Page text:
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For the week of May 31 through June 6, 2000

The fascinating life of Chang and Eng

Novel explores the psychological life of the famed "Siamese Twins"


By HANS IBOLD
Express Staff Writer

They have been described as the eighth wonder of the world. Chang and Eng Bunker, the conjoined brothers for whom the term "Siamese twins" was coined, come to life in a fascinating, new historical novel, "Chang and Eng: A Novel," by David Strauss.

Chang and Eng have been the subject of countless newspaper articles, a handful of books, a poem by Mark Twain and a play.

In his first novel, Strauss provides what might be the only up-close, psychological portrayal of the twins. Through first-person narration by Eng, the twins emerge on the pages as two separate and extraordinary men.

Their lives, as revealed through Strauss’ fictionalized but historically accurate account, are indeed extraordinary.

Born in 1811 in a small village near Bangkok, Thailand (then Siam), Chang and Eng were joined at the lower chest by a flexible ligament of flesh. Their livers were connected and they shared a navel.

Siam was at the time a feudal society, steeped in superstition. When the twins were born none of the midwives would touch them for fear of becoming cursed. Doctors made offers to separate them with everything from saws to red-hot wires. Another threat came from Siam’s King Rama II, who issued a death warrant for the twins, which was never carried out.

When they were 17 years old, a British exporter persuaded the twins to leave Siam and embark on a world tour.

The shows, which were popular internationally, were bizarre. At their first showing in Boston in 1829, the twins simply stood on stage, demonstrated how they walked and ran and answered questions. At later shows, they would somersault, do backflips and carry audience members on stage.

In England, they added battledore and shuttlecock—a badminton-like game—to their act. The game is played by hitting a small cork ball with feathers on one side, back and forth.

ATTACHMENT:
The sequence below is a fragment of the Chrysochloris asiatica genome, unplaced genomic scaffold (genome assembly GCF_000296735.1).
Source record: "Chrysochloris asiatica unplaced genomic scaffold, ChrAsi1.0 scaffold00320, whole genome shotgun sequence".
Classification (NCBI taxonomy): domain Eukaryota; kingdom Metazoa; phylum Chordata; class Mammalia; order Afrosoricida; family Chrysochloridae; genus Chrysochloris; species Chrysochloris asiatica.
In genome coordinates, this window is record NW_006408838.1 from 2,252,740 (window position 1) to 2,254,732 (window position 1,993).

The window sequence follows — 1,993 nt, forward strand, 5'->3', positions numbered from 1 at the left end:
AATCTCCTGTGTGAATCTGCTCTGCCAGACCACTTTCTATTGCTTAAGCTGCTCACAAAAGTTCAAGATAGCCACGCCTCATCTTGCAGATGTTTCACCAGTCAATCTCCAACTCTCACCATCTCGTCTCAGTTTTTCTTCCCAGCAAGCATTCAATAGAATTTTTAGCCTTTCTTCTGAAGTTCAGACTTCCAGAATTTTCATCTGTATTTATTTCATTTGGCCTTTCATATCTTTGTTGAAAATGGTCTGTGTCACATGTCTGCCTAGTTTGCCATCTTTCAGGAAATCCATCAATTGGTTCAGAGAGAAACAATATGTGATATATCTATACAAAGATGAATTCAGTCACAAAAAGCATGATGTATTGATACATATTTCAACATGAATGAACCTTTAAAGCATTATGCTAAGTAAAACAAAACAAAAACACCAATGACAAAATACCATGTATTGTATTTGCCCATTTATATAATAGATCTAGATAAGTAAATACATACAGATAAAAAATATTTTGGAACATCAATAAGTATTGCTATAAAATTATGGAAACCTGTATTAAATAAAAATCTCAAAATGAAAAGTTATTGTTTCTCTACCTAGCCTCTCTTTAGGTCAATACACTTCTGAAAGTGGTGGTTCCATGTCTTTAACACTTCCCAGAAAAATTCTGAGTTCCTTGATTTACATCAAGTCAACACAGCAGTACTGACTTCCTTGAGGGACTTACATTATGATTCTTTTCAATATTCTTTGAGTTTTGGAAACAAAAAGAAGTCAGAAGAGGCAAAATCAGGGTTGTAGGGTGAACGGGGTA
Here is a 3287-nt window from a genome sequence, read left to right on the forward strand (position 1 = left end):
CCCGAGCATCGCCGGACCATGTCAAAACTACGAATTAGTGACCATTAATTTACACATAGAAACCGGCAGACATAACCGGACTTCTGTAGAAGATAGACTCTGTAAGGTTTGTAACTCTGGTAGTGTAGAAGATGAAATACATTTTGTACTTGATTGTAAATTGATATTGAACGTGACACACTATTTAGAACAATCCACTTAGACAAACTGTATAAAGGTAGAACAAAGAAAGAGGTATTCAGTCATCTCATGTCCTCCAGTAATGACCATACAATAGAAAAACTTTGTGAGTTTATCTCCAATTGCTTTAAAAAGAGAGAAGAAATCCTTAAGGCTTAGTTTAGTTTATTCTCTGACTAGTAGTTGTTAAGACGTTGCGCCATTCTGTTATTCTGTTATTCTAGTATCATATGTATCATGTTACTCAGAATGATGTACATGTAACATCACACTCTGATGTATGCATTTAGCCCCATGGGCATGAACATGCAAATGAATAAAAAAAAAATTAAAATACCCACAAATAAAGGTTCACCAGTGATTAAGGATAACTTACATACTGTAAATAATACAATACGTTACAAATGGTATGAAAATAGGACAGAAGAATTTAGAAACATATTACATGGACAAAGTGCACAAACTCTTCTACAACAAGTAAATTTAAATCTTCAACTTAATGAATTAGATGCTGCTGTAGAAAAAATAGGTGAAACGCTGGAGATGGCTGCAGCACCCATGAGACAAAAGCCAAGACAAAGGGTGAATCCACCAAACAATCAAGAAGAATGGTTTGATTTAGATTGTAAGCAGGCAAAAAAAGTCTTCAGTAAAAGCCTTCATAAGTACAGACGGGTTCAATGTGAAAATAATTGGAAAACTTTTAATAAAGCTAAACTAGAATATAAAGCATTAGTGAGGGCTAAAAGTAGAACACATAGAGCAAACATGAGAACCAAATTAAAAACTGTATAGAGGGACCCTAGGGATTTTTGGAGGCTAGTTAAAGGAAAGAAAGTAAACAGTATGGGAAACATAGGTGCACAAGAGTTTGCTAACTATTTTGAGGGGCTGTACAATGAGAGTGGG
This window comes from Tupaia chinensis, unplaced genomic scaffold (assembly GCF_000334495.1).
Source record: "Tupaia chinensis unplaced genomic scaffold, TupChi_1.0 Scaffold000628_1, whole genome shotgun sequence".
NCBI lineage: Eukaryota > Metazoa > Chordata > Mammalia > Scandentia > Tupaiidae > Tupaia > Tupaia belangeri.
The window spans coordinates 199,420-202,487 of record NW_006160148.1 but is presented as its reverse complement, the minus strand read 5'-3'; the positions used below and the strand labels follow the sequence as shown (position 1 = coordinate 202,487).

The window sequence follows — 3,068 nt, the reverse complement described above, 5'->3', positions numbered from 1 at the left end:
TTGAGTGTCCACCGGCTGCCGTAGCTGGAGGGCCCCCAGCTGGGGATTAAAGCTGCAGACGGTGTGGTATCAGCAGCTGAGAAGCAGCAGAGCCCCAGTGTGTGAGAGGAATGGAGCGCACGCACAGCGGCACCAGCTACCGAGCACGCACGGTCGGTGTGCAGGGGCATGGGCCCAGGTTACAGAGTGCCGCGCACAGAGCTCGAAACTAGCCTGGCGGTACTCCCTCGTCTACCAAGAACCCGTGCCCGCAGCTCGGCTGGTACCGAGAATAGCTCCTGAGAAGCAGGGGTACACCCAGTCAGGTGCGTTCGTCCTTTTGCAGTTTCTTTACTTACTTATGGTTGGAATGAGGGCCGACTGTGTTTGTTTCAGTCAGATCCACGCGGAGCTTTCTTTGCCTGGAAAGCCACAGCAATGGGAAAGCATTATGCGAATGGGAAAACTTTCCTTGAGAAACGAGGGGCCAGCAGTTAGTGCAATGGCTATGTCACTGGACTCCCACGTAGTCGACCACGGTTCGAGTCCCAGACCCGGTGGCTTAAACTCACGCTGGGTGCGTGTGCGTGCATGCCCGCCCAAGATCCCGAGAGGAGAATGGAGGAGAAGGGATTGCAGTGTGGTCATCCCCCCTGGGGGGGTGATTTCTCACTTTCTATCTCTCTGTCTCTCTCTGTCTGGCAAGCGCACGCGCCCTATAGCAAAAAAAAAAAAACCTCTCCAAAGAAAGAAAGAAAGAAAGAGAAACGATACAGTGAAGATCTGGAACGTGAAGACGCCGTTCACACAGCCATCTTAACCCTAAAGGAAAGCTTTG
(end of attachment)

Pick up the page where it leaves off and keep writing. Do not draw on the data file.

The twins’ touring routine included an inspection by medical professionals in every town they visited. One doctor experimented by feeding asparagus to Chang. The doctor found that Chang’s urine had the smell of asparagus but that Eng’s did not.

The twins eventually settled down in Wilkesboro, N.C., where they started a small farm.

"Townspeople rushed at us from every direction," Eng narrates in the novel. "Dozens of unkempt children and their unkempt parents gathered around our carriage, pointing fingers. The rest of the population climbed on roofs for a better view. My brother grinned at them all. He delivered his patented wave, like a boy proving with a casual flick that his hand is clean on both sides—the motion Queen Victoria used to greet her masses."

In 1839, the twins won U.S. citizenship and adopted the last name "Bunker." At about the same time, they took an interest in two Wilkesboro sisters, Adelaide and Sally Yates.

"The dust of riding whisked us into Wilkesboro, the last stop on this junket of somersaults and smiles that spanned the eastern seaboard," Eng narrates. "I could not have imagined that in Wilkesboro we would meet the women who would—for all the kings I’d met and the nations I’d been—make up the kingdom in which I’d walk."

Chang fell in love first—to Adelaide, who was a year younger than her 18-year-old sister. Eng and Sally were drawn into a relationship by necessity.

The foursome married in 1843, moved into one house and shared a large custom-made bed built for four.

A year after marrying, Sally gave birth to a girl and six days later Adelaide also gave birth to a girl. Eng and Sally would produce 11 children. Chang and Adelaide were no less productive, siring 10 children.

One morning in January of 1874, Eng woke to find his brother dead. Eng died 30 minutes later. Chang died of a blood clot in his brain but the cause of Eng’s death remains a mystery.

Strauss is a graduate of New York University’s creative fiction writing program. His writing has appeared in GQ magazine and Time Out magazine.

 

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